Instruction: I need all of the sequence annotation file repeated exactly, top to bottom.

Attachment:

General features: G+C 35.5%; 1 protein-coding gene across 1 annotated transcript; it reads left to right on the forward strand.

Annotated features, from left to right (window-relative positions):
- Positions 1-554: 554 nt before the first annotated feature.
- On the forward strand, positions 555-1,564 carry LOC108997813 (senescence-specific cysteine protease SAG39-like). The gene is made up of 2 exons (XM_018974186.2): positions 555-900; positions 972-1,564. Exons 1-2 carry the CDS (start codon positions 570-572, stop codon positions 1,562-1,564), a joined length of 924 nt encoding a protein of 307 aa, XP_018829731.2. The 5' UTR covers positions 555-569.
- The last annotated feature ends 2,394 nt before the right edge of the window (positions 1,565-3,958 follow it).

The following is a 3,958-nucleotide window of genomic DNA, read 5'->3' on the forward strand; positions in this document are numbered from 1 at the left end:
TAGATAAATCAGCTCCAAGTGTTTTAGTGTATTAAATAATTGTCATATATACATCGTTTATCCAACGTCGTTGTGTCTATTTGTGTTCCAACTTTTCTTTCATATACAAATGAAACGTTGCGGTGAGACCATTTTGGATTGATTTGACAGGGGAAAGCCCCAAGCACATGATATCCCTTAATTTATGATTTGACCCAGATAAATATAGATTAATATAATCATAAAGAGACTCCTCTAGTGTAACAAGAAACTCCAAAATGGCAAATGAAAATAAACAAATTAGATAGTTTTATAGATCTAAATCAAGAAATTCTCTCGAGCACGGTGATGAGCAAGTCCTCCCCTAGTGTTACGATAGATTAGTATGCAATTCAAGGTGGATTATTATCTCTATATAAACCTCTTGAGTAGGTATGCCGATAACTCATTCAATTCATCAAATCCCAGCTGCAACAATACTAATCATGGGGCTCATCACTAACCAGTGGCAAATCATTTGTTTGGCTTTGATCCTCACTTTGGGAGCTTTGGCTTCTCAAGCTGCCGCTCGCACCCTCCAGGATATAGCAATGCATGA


General features: G+C 35.5%; 1 protein-coding gene across 1 annotated transcript; it reads left to right on the forward strand.

Annotated features, from left to right (window-relative positions):
- Positions 1-554: 554 nt before the first annotated feature.
- On the forward strand, positions 555-1,564 carry LOC108997813 (senescence-specific cysteine protease SAG39-like). The gene is made up of 2 exons (XM_018974186.2): positions 555-900; positions 972-1,564. Exons 1-2 carry the CDS (start codon positions 570-572, stop codon positions 1,562-1,564), a joined length of 924 nt encoding a protein of 307 aa, XP_018829731.2. The 5' UTR covers positions 555-569.
- The last annotated feature ends 2,394 nt before the right edge of the window (positions 1,565-3,958 follow it).

The following is a 3,958-nucleotide window of genomic DNA, read 5'->3' on the forward strand; positions in this document are numbered from 1 at the left end:
TAGATAAATCAGCTCCAAGTGTTTTAGTGTATTAAATAATTGTCATATATACATCGTTTATCCAACGTCGTTGTGTCTATTTGTGTTCCAACTTTTCTTTCATATACAAATGAAACGTTGCGGTGAGACCATTTTGGATTGATTTGACAGGGGAAAGCCCCAAGCACATGATATCCCTTAATTTATGATTTGACCCAGATAAATATAGATTAATATAATCATAAAGAGACTCCTCTAGTGTAACAAGAAACTCCAAAATGGCAAATGAAAATAAACAAATTAGATAGTTTTATAGATCTAAATCAAGAAATTCTCTCGAGCACGGTGATGAGCAAGTCCTCCCCTAGTGTTACGATAGATTAGTATGCAATTCAAGGTGGATTATTATCTCTATATAAACCTCTTGAGTAGGTATGCCGATAACTCATTCAATTCATCAAATCCCAGCTGCAACAATACTAATCATGGGGCTCATCACTAACCAGTGGCAAATCATTTGTTTGGCTTTGATCCTCACTTTGGGAGCTTTGGCTTCTCAAGCTGCCGCTCGCACCCTCCAGGATATAGCAATGCATGA